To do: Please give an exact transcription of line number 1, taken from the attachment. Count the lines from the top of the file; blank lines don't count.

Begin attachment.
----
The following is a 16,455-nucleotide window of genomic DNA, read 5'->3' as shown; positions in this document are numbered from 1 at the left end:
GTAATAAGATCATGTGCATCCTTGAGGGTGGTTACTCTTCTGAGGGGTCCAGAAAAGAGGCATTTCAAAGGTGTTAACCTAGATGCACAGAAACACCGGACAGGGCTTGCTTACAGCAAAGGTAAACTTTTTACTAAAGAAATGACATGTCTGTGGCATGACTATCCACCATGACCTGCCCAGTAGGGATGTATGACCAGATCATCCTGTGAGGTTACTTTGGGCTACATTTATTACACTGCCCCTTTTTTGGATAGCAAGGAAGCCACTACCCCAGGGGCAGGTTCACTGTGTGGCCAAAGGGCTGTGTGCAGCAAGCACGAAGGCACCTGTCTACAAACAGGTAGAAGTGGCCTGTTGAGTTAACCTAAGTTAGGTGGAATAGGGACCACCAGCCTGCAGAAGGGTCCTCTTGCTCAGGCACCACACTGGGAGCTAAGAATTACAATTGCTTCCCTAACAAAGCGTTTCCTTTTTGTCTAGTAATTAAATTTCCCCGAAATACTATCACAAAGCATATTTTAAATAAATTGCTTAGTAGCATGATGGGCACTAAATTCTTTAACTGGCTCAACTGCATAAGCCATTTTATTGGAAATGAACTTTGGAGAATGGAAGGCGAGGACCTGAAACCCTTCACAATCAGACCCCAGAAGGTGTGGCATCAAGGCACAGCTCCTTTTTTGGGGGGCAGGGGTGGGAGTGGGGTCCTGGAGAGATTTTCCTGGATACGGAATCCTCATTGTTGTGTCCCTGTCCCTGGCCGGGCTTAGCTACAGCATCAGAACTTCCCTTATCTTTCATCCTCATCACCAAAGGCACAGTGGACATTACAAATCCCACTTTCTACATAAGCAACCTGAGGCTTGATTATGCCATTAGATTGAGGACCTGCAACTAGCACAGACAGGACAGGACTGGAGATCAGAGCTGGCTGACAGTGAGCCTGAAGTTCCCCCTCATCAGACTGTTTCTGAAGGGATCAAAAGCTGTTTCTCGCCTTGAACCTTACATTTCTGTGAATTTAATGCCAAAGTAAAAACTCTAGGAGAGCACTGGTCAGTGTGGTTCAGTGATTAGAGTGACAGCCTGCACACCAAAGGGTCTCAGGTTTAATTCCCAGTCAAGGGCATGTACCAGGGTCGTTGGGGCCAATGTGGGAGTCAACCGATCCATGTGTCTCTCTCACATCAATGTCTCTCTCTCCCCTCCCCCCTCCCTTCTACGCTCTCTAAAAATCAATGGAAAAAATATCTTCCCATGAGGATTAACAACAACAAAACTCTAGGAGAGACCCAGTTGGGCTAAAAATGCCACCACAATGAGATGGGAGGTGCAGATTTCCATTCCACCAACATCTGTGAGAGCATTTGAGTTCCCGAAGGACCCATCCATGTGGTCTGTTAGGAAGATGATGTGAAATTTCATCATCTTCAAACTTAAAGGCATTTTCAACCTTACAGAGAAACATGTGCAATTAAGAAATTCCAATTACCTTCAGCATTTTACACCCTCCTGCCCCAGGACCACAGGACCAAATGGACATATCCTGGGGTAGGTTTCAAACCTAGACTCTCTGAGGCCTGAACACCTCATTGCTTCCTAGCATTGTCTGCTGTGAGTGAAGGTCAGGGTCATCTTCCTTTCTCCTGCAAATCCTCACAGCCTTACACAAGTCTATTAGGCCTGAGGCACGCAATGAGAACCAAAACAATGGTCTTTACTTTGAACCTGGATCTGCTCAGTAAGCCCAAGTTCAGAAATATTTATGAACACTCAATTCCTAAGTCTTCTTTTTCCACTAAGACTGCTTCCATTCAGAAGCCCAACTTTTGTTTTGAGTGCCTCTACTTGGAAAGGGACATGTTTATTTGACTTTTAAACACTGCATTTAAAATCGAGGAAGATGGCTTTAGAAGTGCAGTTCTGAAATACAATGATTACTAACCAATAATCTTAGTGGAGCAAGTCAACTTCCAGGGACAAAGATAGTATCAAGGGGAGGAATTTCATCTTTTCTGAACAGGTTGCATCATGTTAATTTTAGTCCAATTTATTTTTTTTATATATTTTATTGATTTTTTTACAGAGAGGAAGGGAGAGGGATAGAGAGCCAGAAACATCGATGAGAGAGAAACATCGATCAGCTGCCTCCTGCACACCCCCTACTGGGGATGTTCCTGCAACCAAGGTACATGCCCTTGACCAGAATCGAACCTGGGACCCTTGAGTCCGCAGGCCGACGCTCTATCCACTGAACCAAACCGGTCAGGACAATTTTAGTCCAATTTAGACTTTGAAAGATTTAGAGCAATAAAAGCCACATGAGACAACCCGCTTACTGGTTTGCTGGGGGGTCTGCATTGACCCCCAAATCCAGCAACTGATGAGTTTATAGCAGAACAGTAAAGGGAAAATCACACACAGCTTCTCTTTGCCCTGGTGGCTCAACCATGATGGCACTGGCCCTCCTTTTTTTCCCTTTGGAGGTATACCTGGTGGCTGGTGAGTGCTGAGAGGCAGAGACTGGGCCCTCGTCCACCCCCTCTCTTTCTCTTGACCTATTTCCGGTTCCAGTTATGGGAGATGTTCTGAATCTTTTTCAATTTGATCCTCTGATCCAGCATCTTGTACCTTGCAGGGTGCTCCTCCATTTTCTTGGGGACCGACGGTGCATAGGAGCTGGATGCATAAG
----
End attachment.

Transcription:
The following is a 16,455-nucleotide window of genomic DNA, read 5'->3' as shown; positions in this document are numbered from 1 at the left end: